Item Total Weight (oz) Total Weight (g) Cal / Oz Cal / 100g Total Cal
Flavoured Cous Cous 47 1312 95 339 4451
M&M Peanut 39 1088 140 500 5440
Crunchy Granola Bar 18 506 127 452 2289
Oreo 14 405 132 471 1906
Newton 10 283 97 345 976
Breakfast Essentials 13 360 101 361 1300
Granola 28 793 115 412 3265
Cliff Bars 17 476 103 368 1750
Pop Tarts 15 416 108 385 1600
Tortilla 39 1091 85 317 3246
Tortilla 15 411 89 317 1303
Sour Patch Kids 14 397 105 375 1489
Deluxe Mixed Nuts 74 2060 170 607 12507
Idahoan Loaded Mash 8 227 110 393 892
Peanut Butter, Extra Crunchy 49 1362 166 594 8087
Peanuts 16 454 160 571 2594
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My 11 days of food repackaged into Ziplock bags

Another method of reducing the weight of food is to remove all the packaging and repackage into ziplock bags. These are convenient that they resealable and are very light compared to standard packaging that you find at the store.

Rule 2: Start with a set amount of weight (eg. 1.65lbs / 750g).

At the start of a hiking adventure I begin with a set weight of food that I’ll bringing each day. It varies person to person but I have found that I start around 1.65lbs (750g). If you are a small person you may want to start with a little less and the opposite it true for a larger person.

Rule 3: If you were hungry on the resupply last leg add 1.5oz / 50g each day (the equivalent of 1 Snickers bar @ 200 kcal). If there was a lot of food left over, subtract the same.

As mentioned above, I start at about 1.65lbs of food when I start a hike, which equates to about 3,400 kcal. However, my body slowly adjusts to the additional work that it has to do and the amount of calories that I need increases accordingly. I add about 1 candy bar per day if I get into town hungry.

I have found that I max out on food around 2.3 pounds per day (1kg). This equates to 4,700 kcal per day.

Per Day
Weight (kg) 1.02
Weight (lbs) 2.3
Calories 4708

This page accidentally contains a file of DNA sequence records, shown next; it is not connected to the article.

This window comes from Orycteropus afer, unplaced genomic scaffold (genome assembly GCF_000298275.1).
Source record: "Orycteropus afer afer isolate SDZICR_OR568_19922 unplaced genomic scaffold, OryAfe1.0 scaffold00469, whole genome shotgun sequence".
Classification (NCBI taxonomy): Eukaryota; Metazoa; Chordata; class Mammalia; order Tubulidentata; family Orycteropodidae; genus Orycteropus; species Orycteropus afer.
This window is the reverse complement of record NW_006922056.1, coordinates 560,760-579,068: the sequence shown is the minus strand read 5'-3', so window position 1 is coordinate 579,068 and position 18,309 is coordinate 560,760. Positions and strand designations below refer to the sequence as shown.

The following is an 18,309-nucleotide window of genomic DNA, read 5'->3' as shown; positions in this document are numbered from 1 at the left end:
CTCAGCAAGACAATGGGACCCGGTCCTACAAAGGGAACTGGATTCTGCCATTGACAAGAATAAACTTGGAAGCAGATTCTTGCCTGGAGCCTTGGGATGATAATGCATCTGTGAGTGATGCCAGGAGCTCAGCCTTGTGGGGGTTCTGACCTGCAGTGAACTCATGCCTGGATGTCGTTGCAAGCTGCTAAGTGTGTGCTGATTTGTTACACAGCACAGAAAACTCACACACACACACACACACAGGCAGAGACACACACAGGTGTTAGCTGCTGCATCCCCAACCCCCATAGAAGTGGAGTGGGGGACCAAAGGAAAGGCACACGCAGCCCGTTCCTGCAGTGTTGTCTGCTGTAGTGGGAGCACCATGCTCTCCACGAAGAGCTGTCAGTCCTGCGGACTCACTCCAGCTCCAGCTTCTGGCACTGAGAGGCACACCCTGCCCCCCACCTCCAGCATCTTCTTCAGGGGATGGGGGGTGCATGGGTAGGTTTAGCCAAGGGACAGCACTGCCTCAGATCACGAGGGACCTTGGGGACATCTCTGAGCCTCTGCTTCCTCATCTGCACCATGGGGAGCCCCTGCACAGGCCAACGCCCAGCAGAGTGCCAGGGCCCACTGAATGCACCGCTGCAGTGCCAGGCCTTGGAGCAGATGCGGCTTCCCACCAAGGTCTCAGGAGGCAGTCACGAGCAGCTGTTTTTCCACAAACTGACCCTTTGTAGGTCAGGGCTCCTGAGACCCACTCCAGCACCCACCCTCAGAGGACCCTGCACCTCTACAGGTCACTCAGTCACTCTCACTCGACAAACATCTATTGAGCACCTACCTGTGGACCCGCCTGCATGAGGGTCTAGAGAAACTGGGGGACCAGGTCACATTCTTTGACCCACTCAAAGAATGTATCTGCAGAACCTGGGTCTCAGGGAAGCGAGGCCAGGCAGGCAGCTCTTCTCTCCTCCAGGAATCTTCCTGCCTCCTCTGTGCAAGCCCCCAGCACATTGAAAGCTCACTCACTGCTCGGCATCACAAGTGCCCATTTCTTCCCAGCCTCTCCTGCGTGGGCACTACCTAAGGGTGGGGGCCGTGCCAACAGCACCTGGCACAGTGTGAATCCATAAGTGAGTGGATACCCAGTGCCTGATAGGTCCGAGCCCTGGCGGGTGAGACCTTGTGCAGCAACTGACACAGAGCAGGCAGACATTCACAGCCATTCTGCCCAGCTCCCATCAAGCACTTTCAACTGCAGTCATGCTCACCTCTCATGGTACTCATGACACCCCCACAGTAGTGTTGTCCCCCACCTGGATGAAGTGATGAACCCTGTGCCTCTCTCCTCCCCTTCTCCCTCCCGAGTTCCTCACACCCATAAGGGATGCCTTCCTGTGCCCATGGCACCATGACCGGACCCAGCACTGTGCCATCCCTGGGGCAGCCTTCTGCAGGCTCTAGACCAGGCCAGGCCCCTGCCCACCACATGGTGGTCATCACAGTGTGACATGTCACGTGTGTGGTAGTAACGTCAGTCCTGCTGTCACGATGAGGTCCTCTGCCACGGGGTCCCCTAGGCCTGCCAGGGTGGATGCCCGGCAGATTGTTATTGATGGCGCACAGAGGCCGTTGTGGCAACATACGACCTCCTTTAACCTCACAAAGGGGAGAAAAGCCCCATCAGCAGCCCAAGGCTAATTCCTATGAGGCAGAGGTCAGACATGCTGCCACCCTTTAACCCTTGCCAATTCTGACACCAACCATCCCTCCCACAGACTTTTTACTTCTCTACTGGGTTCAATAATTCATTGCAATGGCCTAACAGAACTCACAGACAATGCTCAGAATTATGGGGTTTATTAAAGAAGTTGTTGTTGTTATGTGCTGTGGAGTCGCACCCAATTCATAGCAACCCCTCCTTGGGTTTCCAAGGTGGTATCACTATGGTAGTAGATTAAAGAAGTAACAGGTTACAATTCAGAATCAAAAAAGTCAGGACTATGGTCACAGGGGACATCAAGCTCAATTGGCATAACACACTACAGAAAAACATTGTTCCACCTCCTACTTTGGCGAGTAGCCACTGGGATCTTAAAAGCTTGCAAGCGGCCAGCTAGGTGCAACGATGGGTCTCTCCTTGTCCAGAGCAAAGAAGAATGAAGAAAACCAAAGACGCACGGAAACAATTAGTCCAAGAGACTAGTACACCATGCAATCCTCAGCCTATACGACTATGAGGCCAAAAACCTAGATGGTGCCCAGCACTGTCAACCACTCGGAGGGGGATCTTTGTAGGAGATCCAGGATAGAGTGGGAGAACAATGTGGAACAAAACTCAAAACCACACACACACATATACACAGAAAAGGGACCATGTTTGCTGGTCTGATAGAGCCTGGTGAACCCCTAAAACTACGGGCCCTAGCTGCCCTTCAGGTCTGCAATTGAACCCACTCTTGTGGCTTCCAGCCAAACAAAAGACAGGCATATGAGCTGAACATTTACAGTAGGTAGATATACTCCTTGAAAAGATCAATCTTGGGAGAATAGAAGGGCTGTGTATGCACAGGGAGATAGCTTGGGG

There are a few outlier situations where I find that I eat more food. For example, when I was hiking through the Sierras on the PCT my appetite increased. It was colder, at higher elevation and it was harder walking on snow. I ended up eating around 6,500 kcal during this stretch and was still losing weight.

Rule 4: Eat a balanced diet

  • 15-20% is dinner. (eg. Couscous, Pasta Side, Ramen, Instant Potatoes, etc..)
  • 15-20% is lunch (eg. peanut butter or cheese and pepperoni wraps)
  • 10% is some sort of dried fruit
  • 30% is mixed nuts or granola / granola bars
  • 20-30% is sugary food of any variety or any other things that I feel like or is cheap (eg. apple pie, donuts, chips, sour patch kids, candy bars etc..)

I break Rule 4 down into 5 sections to balance out getting some nutrition and also some junk calories (that are often cheaper and more enjoyable to eat!). It is not really a hard and fast rule, and I take it as a guideline  to aim for.

The size of the town tends to change what I buy. In bigger towns I can get mixed nuts for a decent price, but at gas stations I revert back to peanuts and will add chocolate for variation. I also tend to eat more sugary items from a small town and incorporate more nuts and dried fruit from the bigger towns.

The other thing I try to do is pack out a healthy first dinner. It is a good opportunity to do this as I won’t be carrying it for long. My personal favorite is smashed avocado with 4 hard boiled eggs.